Sunday, April 10, 2005

The Prayer Rally At The Western Wall

Since I announced the special prayer on the "ENGAGE - For a Secure Israel" blog, and since I live in Jerusalem, I went to the special prayer that was held at the kotel on Thursday.

It is always a special feeling to go to the Old City. Jerusalem, even without the Old City, is very special. It is just teaming with synagogues and Batei Midrash. Every neighborhood has its own special personality. But the Old City is in an entirely different league. It is the diamond in the crown. Here we are close to the Temple Mount, where the First Temple and Second Temples stood and where the Third Temple will be built(may we all merit to witness this).

I'm walked fast, passing tourists and students, because I don't want to miss the prayer that was called for 5:30 PM. I entered Jaffa Gate and kissing the Mezzuzah that is fastened to it (Rashi on Deuteronomy 6:9 mentions that the gates of cities are also required to have mezzuzot). As I passed the Arab owned shops I noticed that some of them were selling Judaica: Shofars, Kipot, even Kiddush Cups. They may not like the Yahud but they sure like his money! On Shalshelet Street if I had continued walking straight I would have arrived at one of the gates of the Temple Mount. Instead I turned right and passed the security checkpoint located at the entrance to the Western Wall Plaza. I as well as my bag had to pass through a metal detector. We passed the test!

Now I went down the stairs to the Kotel. I look at the time on my cellphone (who needs a watch?): 5:20, I'm ten minutes early. There are plenty of people at the Kotel, mostly of the black-frocked-ultra-orthodox persuasion who had come to pray the special prayers of Yom Kippur Katan (or as they say, "Yoim Kipper Koton"). I didn't see too many "settler" types and I was wondering if I had made a mistake or if the prayer had been called off.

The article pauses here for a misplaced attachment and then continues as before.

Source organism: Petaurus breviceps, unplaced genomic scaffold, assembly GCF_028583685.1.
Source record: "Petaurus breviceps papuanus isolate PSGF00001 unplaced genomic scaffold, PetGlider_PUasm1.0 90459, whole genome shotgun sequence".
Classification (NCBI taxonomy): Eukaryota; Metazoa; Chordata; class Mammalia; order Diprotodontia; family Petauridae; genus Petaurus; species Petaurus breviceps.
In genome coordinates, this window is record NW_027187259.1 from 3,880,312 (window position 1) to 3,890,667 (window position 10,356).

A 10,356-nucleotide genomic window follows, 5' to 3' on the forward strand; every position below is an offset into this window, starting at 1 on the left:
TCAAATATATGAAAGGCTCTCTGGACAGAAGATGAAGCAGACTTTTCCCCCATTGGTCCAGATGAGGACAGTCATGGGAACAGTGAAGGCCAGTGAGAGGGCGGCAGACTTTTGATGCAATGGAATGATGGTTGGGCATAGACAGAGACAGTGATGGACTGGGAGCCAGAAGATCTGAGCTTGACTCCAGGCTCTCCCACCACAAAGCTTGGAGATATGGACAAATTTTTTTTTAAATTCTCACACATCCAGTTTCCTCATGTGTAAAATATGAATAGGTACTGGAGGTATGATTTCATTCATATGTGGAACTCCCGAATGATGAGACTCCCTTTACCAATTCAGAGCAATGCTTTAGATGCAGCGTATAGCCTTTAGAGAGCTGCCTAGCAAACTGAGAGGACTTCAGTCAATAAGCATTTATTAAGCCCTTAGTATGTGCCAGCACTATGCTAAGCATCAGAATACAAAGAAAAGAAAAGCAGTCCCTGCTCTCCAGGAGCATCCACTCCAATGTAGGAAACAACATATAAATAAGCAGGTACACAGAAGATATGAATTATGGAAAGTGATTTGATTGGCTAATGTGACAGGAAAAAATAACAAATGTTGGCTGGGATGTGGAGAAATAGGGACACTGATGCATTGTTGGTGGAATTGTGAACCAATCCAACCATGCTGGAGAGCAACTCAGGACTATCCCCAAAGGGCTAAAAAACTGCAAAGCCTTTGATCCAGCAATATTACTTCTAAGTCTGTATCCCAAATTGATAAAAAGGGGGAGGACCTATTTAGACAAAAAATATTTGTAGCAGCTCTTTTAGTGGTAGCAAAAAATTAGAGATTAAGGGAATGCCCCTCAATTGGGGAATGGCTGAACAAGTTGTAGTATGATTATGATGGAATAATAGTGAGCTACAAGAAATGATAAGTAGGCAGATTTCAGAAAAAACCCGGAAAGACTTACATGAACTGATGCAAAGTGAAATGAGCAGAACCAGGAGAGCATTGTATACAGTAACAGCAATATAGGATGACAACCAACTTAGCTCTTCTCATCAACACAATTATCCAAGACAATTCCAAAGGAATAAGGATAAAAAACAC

I found a chair and started to say Tehilim. This is always a worthwhile activity, and near the Temple Mount King David's Psalm's seem to be especially meaningful. I look up to make sure that there aren't any pigeons sitting on the ledge above me. I was afraid that they would give me an unwanted "souvenir" of my visit to the Western Wall. Once I thought that the presence of pigeons and other feathered friends at the kotel added a nice, pastoral touch to the place. I've since changed my mind. I thought about the "kale orev" that was on the roof of the Beit HaMikdash in order to keep the birds away, and I wished that there was some kind of similar device here.

5:30 arrived and still no sign of the promised mass organized prayer, except for a microphone. Someone who wanted to start his own minyan shouted "Mincheh, Yoim Kipper Koton." I considered joining his minyan but I decided that I came here for a particular purpose, and I should wait and continue saying tehilim. Twenty years in Israel, and I still show up on time. What an American! What a frier (sucker in Israeli slang)!

5:50 rolls around. With all due respect to my settler friends, and they do have my respect, I decided to find a minyan for Minchah (with or without the additions of Yom Kippur Katan) and to head home. That did not take too long and I found a Sefardic Minyan (without Yom Kippur Katan) and dovenned with them.

As the prayer service concluded (about 6:10) the special minyan finally started. They distributed a page with the special prayers that were to be said. The prayers were said with great feeling and devotion, with a mix of Ashkenazic and Sephardic melodies. One of the highlights was the sounding of two silver trumpets that Rabbi Yisrael Ariel brought from The Temple Institute. This is accordance with what is written in the Torah (Numbers 10:9) and the Rambam (Laws of fasts Ch. 1). At about 6:55 the special minyan started the regular Minchah prayers which I had already said so I left.

I have to break my nasty habit of showing up on time!

1 comment:

Anonymous said...

I know exactly what you're talking about. I do the same thing. But I'm warning you, if you're a Yeckie, it's a losing battle. ;-)

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